Plastic pollution must be curbed; The “service for others” continues

Missed opportunity to reduce plastic pollution

In an unfortunate turn of events, on June 30 — the last day of the Delaware General Assembly session — the House did not schedule a vote on Senate Bill 134. SB 134 would have been a landmark statewide bill banning styrofoam food containers and reducing plastic straws, coffee stirrers and food picks. Delawares are disappointed the bill was not added to the House agenda after winning broad support and passing the Senate in mid-June. Unfortunately, Delaware will not join neighboring states of Virginia, Maryland and Washington, DC, which have adopted policies to reduce the use of expanded polystyrene.

Why is this important? Each year, approximately 33 billion pounds of plastic enters the marine environment. That’s roughly equivalent to two garbage trucks full of plastic being dumped into the oceans every minute. As summer draws more and more people to Delaware’s rivers, bays and coastline, they are sure to encounter plastic debris in the waterways and along the beaches. To tackle the plastic pollution crisis, we must first reduce it at the source through effective legislative policy. Thank you, say Senator Trey Paradee, for recognizing the urgent need for action and for introducing SB 134. Also, thank you to all of the senators who co-sponsored the bill and voted to ensure a healthier Delaware and cleaner to their constituents. We are now counting on House Representatives in next year’s legislative session to ensure that our community is protected from the growing plastic pollution crisis.

—Anna Weshner-Dunning, New Castle

‘Service for Others’ in Newark, Claymont

Have you been taking advantage of the air conditioning lately or maybe just sitting by the pool? Over the past week, public safety professionals have battled the heat and a number of complex incidents. Aetna Hose and Ladder Company crews responded to more than 280 EMS and fires since Sunda on July 17, including runs inside and outside the district). Some of these responses have included rescues, cardiac arrests, accidents and multiple fires. Two of those fires involved hazardous materials and destroyed more than $50,000 worth of equipment from Aetna alone. And we don’t do it alone. New Castle County has a strong mutual aid system, but sometimes even that can be stressed. Just like your favorite local restaurant, we also have staffing issues. Aetna is a combined department made up of volunteers, career members, part-timers and residents – all are needed to fulfill our mission. We are always accepting applications from part-time volunteers and certified paramedics and you can find out more at aetnahhl.org. We also need donations to help us continue our mission. Several options are available on our website. Whether you live in Newark or Claymont, I encourage you to visit your local fire station and learn more about how they protect your community. I guarantee you ± you will find some of the most passionate and dedicated people who are only supported by a small percentage of your tax dollars. When you see an ambulance crew, paramedics, police officer or fire department at your convenience store or in town, say thank you. It goes far. Regardless of weather, staff or funding challenges, Aetna will continue to provide “Service for Others”.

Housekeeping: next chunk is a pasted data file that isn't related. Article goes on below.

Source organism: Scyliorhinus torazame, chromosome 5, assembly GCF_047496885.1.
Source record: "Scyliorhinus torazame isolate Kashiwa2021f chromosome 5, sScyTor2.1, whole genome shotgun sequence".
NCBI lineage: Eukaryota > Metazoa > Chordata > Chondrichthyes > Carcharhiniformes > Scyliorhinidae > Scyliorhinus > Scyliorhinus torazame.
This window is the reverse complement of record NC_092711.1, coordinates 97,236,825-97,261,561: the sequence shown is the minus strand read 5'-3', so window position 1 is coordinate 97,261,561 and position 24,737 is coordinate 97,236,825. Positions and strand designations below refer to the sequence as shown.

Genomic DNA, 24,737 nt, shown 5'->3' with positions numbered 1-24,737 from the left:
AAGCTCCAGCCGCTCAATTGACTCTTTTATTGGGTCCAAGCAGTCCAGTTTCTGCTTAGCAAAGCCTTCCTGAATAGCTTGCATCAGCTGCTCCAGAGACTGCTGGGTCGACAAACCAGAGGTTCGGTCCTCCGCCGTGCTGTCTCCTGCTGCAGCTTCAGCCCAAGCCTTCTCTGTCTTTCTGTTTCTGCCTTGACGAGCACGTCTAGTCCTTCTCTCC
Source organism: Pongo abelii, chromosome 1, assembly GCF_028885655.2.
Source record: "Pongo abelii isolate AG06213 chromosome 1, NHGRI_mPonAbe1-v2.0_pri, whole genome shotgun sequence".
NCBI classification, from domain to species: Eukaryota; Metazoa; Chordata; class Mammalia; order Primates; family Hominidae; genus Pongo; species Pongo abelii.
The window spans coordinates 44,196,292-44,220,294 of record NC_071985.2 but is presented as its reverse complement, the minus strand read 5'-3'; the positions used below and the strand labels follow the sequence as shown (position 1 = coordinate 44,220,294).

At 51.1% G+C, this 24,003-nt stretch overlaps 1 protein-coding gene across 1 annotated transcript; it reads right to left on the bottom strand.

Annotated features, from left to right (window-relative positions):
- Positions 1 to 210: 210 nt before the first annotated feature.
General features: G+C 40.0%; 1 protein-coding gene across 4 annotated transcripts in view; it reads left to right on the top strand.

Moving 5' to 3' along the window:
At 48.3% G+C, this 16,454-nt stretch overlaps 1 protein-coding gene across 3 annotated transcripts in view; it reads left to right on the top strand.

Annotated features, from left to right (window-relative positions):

— AJ Schall Jr., Chief, Aetna Hose, Hook and Ladder Company, Newark